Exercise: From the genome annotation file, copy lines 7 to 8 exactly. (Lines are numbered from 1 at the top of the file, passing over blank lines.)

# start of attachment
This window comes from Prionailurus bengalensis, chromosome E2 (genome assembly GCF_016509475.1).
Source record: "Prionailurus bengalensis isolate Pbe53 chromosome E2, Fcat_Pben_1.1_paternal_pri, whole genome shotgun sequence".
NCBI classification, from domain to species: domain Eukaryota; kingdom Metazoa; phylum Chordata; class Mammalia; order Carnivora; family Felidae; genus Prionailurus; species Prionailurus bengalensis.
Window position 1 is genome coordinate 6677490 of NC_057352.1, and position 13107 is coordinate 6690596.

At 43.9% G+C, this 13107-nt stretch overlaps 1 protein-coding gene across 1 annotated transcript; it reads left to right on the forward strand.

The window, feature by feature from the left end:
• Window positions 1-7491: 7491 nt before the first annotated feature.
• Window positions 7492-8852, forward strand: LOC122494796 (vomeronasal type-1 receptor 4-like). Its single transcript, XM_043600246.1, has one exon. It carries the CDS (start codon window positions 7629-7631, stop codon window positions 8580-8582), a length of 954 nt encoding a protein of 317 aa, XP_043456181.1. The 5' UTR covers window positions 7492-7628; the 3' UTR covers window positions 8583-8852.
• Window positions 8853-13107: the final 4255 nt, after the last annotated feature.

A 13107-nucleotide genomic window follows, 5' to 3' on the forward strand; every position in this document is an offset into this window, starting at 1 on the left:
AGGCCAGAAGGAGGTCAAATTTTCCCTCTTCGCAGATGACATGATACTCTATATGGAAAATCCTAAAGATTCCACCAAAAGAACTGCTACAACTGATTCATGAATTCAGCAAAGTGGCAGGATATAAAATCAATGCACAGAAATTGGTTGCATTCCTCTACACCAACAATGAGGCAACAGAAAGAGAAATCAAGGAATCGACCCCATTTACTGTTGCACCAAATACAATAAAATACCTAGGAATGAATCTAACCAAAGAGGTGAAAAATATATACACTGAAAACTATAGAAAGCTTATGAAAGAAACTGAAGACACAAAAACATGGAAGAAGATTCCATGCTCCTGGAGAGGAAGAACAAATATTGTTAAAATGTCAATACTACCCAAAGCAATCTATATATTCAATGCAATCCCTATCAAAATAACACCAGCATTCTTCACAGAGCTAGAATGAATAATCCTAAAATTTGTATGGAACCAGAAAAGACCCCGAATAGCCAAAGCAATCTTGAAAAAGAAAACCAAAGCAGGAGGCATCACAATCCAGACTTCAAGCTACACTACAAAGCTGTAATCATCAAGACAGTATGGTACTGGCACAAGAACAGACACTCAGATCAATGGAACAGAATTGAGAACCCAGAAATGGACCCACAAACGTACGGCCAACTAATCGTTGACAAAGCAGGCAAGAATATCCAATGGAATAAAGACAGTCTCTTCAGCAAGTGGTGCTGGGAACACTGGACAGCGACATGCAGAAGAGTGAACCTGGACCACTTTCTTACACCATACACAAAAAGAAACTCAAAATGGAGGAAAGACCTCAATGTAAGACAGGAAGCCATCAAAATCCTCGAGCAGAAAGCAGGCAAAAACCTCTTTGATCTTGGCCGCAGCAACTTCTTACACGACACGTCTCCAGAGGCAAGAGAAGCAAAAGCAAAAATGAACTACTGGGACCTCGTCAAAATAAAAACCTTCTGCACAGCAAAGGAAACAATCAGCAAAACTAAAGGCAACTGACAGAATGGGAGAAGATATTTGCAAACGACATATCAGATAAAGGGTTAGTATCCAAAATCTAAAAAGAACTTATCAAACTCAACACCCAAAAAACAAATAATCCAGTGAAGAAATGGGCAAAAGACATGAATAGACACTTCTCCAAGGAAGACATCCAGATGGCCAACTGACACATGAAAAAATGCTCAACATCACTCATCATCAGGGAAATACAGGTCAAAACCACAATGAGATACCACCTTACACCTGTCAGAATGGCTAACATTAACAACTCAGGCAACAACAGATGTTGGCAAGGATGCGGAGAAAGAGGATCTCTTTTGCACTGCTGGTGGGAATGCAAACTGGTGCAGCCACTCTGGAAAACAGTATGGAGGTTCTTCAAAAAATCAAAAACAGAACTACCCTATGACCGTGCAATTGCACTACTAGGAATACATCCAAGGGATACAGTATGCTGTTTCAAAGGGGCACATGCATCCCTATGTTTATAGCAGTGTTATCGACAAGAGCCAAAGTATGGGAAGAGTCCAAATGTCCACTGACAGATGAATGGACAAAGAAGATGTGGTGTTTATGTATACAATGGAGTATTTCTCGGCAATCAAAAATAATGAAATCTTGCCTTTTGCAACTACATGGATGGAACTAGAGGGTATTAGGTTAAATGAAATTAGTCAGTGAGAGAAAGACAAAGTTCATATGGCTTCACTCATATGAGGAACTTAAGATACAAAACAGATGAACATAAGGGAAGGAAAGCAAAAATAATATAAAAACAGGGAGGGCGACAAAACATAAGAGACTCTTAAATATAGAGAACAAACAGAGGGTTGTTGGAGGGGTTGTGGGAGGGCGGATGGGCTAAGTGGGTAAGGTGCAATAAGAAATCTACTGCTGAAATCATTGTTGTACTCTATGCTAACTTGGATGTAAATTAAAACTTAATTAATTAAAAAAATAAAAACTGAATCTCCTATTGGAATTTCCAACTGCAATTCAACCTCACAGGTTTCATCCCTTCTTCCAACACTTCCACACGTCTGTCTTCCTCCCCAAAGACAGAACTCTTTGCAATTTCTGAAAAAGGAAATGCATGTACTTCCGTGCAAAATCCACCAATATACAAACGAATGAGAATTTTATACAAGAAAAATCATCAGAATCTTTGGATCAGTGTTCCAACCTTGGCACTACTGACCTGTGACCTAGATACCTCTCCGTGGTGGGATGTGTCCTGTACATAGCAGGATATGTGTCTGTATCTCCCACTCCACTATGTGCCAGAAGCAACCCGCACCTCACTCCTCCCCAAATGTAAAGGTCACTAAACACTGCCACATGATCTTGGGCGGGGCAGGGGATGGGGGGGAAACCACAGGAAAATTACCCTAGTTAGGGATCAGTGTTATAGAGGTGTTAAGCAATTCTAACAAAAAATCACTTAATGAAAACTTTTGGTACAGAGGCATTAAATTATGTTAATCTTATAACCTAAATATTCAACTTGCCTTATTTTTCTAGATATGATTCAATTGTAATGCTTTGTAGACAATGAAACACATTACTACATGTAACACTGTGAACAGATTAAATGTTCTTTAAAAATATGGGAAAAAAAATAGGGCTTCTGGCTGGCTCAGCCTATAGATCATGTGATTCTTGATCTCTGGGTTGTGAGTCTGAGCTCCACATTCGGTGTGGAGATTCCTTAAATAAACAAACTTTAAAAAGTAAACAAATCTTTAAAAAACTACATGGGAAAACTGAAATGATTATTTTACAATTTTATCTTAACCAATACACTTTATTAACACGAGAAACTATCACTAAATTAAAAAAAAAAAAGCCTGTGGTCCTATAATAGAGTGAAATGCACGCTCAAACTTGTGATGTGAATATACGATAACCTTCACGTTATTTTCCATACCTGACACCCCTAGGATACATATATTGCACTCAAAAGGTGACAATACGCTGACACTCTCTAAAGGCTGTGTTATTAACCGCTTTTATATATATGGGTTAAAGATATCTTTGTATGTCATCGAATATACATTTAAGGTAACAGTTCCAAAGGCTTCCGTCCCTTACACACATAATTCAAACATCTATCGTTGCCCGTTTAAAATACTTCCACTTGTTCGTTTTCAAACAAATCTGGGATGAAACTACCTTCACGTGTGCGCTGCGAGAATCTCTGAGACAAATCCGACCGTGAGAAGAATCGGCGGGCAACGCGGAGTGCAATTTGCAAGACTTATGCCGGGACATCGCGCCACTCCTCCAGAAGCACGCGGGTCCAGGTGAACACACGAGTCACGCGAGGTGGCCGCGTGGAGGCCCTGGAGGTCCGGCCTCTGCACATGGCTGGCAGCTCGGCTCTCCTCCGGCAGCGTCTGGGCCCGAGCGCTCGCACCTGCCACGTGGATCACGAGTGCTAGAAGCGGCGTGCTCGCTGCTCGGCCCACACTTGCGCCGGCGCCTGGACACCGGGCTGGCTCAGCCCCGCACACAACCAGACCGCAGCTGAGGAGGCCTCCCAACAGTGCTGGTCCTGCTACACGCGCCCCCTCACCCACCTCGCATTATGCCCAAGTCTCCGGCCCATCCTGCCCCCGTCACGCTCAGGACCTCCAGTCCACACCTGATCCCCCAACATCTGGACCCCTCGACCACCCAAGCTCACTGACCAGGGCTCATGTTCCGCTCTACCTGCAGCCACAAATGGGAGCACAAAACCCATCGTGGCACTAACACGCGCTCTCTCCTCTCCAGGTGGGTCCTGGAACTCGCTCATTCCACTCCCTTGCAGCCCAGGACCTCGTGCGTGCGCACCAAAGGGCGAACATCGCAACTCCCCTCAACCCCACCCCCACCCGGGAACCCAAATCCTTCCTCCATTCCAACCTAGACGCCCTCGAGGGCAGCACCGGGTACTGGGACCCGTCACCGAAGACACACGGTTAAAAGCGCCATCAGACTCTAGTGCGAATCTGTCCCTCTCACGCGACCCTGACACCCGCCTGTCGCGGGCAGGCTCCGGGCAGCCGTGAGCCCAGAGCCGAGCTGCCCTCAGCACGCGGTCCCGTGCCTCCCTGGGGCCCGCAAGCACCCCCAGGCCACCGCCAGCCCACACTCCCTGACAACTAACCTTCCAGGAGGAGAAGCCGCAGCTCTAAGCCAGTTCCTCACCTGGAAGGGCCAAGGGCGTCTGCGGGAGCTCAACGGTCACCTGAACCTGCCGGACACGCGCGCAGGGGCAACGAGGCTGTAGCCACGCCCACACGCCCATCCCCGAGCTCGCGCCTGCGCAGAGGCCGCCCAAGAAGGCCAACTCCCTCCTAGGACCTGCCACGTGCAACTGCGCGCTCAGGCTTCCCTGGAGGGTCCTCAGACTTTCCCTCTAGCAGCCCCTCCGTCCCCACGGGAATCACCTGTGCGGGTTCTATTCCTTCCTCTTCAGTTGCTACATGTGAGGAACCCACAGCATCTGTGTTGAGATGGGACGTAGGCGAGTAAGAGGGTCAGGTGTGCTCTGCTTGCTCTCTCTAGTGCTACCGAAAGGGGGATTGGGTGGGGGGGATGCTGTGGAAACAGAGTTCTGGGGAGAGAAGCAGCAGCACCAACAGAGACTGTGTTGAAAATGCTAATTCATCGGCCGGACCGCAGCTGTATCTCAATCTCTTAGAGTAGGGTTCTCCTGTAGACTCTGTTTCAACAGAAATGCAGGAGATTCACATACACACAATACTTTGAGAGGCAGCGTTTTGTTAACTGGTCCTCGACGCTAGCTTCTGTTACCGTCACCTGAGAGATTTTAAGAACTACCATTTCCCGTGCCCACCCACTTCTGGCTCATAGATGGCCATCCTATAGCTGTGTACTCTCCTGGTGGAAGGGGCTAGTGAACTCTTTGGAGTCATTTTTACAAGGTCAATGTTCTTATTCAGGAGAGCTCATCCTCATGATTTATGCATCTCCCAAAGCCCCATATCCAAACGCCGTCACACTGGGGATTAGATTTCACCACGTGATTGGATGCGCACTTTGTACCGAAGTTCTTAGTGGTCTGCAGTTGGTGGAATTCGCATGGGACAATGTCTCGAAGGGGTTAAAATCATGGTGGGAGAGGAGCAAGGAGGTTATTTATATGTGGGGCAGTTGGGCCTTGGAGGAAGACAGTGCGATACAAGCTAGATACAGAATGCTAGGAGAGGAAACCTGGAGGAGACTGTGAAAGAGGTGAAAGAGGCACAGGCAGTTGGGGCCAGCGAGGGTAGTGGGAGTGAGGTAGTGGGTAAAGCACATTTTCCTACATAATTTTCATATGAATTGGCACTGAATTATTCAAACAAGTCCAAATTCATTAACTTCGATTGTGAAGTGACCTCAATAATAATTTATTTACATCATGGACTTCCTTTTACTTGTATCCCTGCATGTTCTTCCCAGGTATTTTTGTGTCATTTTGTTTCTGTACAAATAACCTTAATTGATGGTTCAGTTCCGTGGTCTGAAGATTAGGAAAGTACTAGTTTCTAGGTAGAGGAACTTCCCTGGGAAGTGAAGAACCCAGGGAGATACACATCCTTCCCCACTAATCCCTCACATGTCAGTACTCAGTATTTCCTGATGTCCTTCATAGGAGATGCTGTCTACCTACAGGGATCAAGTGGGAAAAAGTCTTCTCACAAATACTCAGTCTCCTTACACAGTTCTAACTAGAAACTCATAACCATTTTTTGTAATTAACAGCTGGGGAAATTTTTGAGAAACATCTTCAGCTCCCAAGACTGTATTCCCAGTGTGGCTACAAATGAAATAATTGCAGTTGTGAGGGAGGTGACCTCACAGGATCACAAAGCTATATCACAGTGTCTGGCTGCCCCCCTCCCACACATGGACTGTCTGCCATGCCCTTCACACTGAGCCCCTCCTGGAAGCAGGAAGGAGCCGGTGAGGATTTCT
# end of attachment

• Window positions 1-7491: 7491 nt before the first annotated feature.
• Window positions 7492-8852, forward strand: LOC122494796 (vomeronasal type-1 receptor 4-like). Its single transcript, XM_043600246.1, has one exon. It carries the CDS (start codon window positions 7629-7631, stop codon window positions 8580-8582), a length of 954 nt encoding a protein of 317 aa, XP_043456181.1. The 5' UTR covers window positions 7492-7628; the 3' UTR covers window positions 8583-8852.